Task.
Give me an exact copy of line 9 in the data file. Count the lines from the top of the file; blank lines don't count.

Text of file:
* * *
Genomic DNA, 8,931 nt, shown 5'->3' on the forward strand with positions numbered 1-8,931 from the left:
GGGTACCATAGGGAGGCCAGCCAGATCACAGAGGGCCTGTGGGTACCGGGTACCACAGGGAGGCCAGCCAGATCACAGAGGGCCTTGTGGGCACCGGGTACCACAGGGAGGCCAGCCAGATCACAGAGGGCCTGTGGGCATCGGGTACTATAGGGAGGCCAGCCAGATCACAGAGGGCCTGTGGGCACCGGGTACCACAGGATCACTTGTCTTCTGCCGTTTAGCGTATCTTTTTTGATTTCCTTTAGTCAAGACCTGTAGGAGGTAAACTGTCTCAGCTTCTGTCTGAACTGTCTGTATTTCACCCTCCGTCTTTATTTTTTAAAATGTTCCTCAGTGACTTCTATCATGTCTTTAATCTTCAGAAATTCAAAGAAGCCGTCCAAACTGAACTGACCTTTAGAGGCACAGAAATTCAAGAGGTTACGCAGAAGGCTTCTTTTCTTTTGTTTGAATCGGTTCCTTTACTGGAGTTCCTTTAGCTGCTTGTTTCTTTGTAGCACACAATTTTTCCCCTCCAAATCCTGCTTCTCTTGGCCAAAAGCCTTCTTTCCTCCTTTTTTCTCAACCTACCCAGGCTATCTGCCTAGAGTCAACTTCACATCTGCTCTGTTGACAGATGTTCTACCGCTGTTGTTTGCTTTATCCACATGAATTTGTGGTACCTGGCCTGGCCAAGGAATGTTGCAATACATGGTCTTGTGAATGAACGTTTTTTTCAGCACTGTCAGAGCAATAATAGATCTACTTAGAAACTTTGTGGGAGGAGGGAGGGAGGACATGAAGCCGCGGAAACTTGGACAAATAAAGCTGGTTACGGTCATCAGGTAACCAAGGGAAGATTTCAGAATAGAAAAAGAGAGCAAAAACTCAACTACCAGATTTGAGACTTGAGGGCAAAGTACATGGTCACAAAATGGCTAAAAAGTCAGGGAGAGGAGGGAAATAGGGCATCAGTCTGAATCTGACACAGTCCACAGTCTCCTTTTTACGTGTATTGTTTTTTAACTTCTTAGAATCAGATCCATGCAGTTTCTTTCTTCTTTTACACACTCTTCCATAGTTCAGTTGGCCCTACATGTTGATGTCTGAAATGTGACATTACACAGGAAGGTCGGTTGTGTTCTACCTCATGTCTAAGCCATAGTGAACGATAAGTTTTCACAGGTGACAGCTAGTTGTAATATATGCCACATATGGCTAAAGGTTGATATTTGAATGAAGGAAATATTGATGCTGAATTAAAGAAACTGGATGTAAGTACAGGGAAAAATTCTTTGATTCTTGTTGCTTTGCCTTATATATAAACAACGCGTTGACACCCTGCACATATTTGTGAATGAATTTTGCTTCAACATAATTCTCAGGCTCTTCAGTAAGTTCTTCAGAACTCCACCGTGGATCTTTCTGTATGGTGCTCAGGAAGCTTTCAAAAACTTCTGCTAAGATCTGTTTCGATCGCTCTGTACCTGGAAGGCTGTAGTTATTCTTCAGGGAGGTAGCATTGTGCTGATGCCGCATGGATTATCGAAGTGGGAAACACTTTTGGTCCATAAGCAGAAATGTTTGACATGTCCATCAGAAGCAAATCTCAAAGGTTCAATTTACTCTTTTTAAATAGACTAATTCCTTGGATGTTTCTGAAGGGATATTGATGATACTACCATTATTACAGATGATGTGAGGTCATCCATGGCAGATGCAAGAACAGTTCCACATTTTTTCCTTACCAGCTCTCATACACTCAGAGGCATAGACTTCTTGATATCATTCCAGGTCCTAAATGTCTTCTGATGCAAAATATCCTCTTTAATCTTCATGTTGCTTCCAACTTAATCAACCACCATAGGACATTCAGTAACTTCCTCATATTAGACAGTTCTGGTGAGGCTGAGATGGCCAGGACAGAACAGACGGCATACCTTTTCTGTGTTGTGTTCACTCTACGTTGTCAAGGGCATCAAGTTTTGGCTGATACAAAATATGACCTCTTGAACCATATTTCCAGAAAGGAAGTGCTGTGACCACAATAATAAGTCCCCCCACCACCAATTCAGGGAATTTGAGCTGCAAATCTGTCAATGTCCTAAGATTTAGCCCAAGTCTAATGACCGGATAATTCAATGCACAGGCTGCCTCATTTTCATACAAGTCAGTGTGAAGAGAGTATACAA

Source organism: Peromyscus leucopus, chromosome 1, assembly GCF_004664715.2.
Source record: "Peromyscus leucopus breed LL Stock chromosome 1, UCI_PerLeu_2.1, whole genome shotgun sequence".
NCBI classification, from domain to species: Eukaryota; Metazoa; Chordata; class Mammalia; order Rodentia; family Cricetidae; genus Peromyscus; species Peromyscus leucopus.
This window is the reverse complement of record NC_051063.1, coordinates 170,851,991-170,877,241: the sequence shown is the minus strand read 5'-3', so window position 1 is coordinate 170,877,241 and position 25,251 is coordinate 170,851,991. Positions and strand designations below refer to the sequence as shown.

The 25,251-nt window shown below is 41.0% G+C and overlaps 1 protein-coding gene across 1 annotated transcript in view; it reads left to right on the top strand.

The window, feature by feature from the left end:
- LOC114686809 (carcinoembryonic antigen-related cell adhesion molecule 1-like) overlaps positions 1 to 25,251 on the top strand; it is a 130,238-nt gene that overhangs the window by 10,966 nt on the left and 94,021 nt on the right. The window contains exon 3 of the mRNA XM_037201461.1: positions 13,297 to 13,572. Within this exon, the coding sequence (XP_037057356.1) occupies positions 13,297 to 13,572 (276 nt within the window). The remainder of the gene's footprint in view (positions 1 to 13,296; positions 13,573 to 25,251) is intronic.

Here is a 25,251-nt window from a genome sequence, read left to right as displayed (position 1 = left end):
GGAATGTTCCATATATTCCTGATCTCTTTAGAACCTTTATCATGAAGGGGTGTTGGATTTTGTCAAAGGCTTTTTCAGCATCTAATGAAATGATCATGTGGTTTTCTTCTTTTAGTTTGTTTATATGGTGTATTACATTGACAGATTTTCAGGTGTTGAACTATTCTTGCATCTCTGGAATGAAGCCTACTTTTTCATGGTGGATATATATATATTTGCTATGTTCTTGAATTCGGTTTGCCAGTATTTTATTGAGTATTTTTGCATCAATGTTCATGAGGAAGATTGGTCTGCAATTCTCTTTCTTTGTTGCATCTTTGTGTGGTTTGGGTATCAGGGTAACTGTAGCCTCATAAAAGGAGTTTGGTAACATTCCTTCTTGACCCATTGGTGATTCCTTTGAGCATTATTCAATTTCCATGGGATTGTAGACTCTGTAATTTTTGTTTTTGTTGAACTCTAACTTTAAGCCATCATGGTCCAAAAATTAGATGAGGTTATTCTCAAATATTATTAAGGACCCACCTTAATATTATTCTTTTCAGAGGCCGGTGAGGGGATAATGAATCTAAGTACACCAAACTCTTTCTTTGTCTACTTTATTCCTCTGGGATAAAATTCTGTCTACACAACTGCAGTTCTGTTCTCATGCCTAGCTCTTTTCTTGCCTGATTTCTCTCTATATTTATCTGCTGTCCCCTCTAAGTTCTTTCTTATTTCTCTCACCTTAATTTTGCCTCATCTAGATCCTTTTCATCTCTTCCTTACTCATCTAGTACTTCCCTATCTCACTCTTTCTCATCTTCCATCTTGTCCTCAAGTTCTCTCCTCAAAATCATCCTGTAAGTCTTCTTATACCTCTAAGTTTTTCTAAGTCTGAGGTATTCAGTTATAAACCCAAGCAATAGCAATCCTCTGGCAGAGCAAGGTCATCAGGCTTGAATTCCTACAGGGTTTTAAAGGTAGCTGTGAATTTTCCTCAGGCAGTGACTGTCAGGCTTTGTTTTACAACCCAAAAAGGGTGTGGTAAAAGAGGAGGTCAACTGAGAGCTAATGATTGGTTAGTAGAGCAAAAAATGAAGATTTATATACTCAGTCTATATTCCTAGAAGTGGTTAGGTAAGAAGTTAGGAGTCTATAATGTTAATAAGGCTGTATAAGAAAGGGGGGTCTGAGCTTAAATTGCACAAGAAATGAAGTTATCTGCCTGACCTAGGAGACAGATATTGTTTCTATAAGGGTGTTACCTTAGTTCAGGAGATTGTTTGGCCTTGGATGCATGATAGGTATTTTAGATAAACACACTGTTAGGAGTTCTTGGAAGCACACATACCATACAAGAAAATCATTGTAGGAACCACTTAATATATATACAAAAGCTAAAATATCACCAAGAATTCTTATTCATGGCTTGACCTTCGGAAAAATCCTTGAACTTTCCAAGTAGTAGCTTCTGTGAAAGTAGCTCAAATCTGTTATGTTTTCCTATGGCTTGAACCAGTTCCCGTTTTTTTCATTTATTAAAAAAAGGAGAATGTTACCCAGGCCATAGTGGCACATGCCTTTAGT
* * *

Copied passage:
- LOC114686809 (carcinoembryonic antigen-related cell adhesion molecule 1-like) overlaps positions 1 to 25,251 on the top strand; it is a 130,238-nt gene that overhangs the window by 10,966 nt on the left and 94,021 nt on the right. The window contains exon 3 of the mRNA XM_037201461.1: positions 13,297 to 13,572. Within this exon, the coding sequence (XP_037057356.1) occupies positions 13,297 to 13,572 (276 nt within the window). The remainder of the gene's footprint in view (positions 1 to 13,296; positions 13,573 to 25,251) is intronic.